Beware of some Mortgage Companies

How to Look for a New Jersey Mortgage Company

There are a lot of financial institutions and lenders out there, who would be happy to provide people with mortgages. This sheer quantity can be good, in the sense that it could foster competition among participants, thereby driving down rates and charges. But it can also be a problem because the quality of services provided can have a very wide range from very good to very bad. And it can be hard to figure out which company or lender is which. Now, this is a decision that should not be taken lightly because of the long-term financial implications of a mortgage. You want to make sure that you’re dealing with a company and people who are forthright, reliable and possess some measure of integrity. It can be difficult to find the one, but there are a number of points to keep in mind.

First of all, it’s important to remember that the various laws and regulations, which apply to mortgage lenders can vary from state to state. Just because something is true or required in New Jersey doesn’t mean that the same thing will apply in Alaska. So, one of the first things to do is make sure that you’re dealing with a mortgage companies in NJ that actually operates and runs its business from within your state. Try to avoid lenders who are based in some other state because their personnel may have inaccurate or inapplicable knowledge of the law and regulations. Ask questions while dealing with the representative, until you’re satisfied that this person actually knows New Jersey law and that you’re being quoted numbers, figures and provisions that actually follow what that law salesman

Second, keep in mind that reputation counts for a lot. One of the things that many people don’t realize is that in many lending companies, the employees get promoted not because of their financial knowledge, good rapport with customers or track record of reliability. Instead, they tend to get promoted because they are able to sell more products than other employees. It’s this simple contribution to the company’s bottom line that determines whether someone moves up from Junior Loan Officer or Analyst to a more senior position. So you need to keep in mind that talking with someone who has seniority doesn’t automatically mean that the person is more competent or more caring. Instead, the person may simply be better at talking people into buying products.


To get a better gauge for the reputation of a company or its staff, you need to go right to the source, which are other people who have dealt with that company before. Start with the people that you trust the most. Find out if any of the people close to you, such as your good friends or trusted family members have also taken out a mortgage in your state recently. Ask them who they dealt with and what the experience was like. Find out if there were any issues that cropped up, or any headaches that they went through so that you can watch out for these kinds of problems in the lenders that you will deal with later.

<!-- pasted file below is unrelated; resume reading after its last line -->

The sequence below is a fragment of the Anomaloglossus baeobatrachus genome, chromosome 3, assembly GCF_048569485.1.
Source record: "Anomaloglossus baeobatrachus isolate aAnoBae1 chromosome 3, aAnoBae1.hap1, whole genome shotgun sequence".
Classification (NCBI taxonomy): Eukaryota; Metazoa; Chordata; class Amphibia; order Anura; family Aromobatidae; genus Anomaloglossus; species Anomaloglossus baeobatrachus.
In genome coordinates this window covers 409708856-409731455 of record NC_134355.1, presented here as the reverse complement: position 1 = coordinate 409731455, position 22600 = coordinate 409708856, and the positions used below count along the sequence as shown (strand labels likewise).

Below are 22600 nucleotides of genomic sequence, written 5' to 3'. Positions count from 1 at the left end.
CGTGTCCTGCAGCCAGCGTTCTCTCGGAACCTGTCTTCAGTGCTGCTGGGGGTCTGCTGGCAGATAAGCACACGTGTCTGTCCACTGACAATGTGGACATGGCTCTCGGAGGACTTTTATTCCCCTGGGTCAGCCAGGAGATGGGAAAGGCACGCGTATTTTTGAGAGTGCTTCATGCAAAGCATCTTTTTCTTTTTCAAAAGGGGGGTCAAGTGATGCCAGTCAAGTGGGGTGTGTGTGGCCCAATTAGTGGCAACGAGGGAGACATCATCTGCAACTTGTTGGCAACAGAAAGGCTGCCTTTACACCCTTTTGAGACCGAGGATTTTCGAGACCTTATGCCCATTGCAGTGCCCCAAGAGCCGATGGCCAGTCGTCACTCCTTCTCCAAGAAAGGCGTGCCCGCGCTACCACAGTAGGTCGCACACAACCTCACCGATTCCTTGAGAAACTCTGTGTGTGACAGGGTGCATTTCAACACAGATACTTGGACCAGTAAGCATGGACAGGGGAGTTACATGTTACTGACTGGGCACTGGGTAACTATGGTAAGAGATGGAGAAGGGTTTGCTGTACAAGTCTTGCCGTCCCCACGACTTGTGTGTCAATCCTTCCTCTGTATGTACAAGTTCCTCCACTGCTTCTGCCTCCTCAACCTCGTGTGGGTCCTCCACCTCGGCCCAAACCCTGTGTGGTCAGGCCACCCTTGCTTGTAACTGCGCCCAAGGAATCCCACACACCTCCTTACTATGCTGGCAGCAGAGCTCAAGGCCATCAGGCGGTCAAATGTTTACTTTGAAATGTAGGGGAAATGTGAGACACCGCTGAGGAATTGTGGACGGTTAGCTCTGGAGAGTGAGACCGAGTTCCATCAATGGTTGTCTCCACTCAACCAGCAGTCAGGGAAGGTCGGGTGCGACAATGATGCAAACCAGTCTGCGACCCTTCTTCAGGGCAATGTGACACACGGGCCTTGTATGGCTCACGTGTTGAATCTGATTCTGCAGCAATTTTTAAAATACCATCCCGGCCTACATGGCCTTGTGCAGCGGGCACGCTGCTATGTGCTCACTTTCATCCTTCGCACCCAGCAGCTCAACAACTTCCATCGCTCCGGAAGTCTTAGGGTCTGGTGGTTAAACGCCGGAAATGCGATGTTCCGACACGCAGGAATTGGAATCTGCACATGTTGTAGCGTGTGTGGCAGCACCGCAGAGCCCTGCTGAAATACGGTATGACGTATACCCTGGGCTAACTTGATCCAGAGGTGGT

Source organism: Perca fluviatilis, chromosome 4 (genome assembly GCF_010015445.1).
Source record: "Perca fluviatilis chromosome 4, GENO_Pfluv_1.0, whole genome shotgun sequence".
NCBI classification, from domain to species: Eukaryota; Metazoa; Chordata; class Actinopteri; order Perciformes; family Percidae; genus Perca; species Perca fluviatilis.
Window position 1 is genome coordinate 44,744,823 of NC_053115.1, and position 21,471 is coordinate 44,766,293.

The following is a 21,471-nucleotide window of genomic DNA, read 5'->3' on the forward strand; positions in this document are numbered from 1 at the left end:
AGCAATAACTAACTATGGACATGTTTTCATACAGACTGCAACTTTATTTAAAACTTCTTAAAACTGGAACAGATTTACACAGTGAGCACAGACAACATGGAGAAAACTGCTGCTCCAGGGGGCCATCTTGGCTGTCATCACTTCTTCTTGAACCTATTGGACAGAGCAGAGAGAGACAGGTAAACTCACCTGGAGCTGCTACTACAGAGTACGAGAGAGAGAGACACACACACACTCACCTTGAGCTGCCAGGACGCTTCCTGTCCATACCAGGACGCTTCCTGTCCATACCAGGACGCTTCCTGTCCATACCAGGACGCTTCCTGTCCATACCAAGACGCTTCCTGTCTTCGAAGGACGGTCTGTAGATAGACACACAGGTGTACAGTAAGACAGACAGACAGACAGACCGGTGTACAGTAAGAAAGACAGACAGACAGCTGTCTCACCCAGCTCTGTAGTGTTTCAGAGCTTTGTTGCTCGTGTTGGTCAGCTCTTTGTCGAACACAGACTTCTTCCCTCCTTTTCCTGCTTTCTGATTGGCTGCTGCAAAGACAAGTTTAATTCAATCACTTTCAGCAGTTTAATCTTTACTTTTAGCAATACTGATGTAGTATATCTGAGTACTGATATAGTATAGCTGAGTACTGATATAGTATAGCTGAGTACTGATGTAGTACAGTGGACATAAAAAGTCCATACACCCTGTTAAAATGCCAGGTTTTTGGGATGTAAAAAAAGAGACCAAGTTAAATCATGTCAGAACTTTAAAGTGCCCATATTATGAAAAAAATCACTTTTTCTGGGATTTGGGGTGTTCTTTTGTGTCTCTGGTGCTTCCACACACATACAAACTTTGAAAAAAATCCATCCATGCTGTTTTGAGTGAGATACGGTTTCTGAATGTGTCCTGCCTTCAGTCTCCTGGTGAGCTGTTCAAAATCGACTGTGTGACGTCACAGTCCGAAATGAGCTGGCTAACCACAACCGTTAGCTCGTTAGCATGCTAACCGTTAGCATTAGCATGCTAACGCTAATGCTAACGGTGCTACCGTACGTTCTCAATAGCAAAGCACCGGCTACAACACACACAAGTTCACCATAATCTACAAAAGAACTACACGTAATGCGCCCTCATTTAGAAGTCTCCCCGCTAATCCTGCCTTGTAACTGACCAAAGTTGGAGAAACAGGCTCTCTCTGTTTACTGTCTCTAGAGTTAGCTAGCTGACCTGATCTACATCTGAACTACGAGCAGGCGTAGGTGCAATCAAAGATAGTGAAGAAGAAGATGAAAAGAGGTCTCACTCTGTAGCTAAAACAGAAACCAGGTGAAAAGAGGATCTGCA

The idea here is that if someone you know and trust had a good experience with a particular New Jersey mortgage company, and if their numbers and circumstances tend to align with your own, then that particular lender is already a good place to start. In fact, you should find out who the exact person is that your friend or relative dealt with and look for that specific individual. Introduce yourself and advise the lending officer that you were referred to him or her. Let the officer know that you are there because you heard good things, and you are expecting a similar quality of service.

From there, you can also branch out to your wider network, and ask around from people who tend to deal with mortgage lenders on a regular basis. These include lawyers, accountants, and business owners. Since they have a lot of encounters with these types of lenders, they may be in a good position to talk about some of the options, which companies appear to be at the top, and which ones should be avoided at all costs. Moving even further out, it may also be useful to check the reviews posted by people online. Keep in mind though that these kinds of reviews can be gamed, so if a testimonial sounds too good to be true, it may very well be fake.

Your next step will be to check those offices and agencies that receive complaints against mortgage lenders. In fact, the Better Business Bureau or BBB has stated in the past that mortgage lenders as a whole receive a large number of complaints compared to companies in other industries. So this already makes clear that there are a lot of unscrupulous or fly by night lenders out there. The BBB should be able to provide you with information on the lenders that need to be avoided, and much of this information can be accessed online. It can also be worthwhile to check with the Department of Housing and Urban Development or HUD, for other complaints against lenders.

Finally, the basic guidelines for mortgage searches apply. Be sure to talk with multiple companies and lenders. Even if the first lender you speak with seems amazing, be sure to talk to several more and do more research online as well. Even if you do end up going with the first lender you spoke with, this knowledge of what other companies are offering could help you negotiate for an even better deal with your chosen lender. Be sure to ask questions whenever something seems vague or unclear. If the answer that you are given does not adequately answer your question, or if it leaves you with even more questions to ask, be sure to go ahead and continue asking. This is the kind of decision that you want to go into with as few doubts and unanswered questions as possible. It may be much harder to ask your questions after the contract has already been signed, so get all of this done and out of the way before you have committed yourself.